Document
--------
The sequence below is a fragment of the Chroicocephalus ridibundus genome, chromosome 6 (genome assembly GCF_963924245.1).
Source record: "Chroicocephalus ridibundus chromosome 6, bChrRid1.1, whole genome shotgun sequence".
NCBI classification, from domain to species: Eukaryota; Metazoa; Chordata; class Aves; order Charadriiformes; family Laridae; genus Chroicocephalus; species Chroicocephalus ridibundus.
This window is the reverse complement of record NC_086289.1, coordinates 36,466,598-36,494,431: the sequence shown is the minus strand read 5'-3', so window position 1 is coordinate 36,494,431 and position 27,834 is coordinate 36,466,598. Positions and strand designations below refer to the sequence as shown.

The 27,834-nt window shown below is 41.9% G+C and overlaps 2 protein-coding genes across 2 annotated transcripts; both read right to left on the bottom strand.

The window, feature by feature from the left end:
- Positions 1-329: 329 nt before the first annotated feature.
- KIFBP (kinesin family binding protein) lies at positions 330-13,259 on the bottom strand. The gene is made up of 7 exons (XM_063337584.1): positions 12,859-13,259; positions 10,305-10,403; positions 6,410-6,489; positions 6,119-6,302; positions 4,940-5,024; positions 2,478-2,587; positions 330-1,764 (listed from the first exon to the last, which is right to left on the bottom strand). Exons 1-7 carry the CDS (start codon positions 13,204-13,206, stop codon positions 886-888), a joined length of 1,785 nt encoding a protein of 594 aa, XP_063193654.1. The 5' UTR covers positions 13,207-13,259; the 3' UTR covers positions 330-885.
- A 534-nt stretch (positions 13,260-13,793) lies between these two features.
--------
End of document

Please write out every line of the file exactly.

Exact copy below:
The sequence below is a fragment of the Chroicocephalus ridibundus genome, chromosome 6 (genome assembly GCF_963924245.1).
Source record: "Chroicocephalus ridibundus chromosome 6, bChrRid1.1, whole genome shotgun sequence".
NCBI classification, from domain to species: Eukaryota; Metazoa; Chordata; class Aves; order Charadriiformes; family Laridae; genus Chroicocephalus; species Chroicocephalus ridibundus.
This window is the reverse complement of record NC_086289.1, coordinates 36,466,598-36,494,431: the sequence shown is the minus strand read 5'-3', so window position 1 is coordinate 36,494,431 and position 27,834 is coordinate 36,466,598. Positions and strand designations below refer to the sequence as shown.

The 27,834-nt window shown below is 41.9% G+C and overlaps 2 protein-coding genes across 2 annotated transcripts; both read right to left on the bottom strand.

The window, feature by feature from the left end:
- Positions 1-329: 329 nt before the first annotated feature.
- KIFBP (kinesin family binding protein) lies at positions 330-13,259 on the bottom strand. The gene is made up of 7 exons (XM_063337584.1): positions 12,859-13,259; positions 10,305-10,403; positions 6,410-6,489; positions 6,119-6,302; positions 4,940-5,024; positions 2,478-2,587; positions 330-1,764 (listed from the first exon to the last, which is right to left on the bottom strand). Exons 1-7 carry the CDS (start codon positions 13,204-13,206, stop codon positions 886-888), a joined length of 1,785 nt encoding a protein of 594 aa, XP_063193654.1. The 5' UTR covers positions 13,207-13,259; the 3' UTR covers positions 330-885.
- A 534-nt stretch (positions 13,260-13,793) lies between these two features.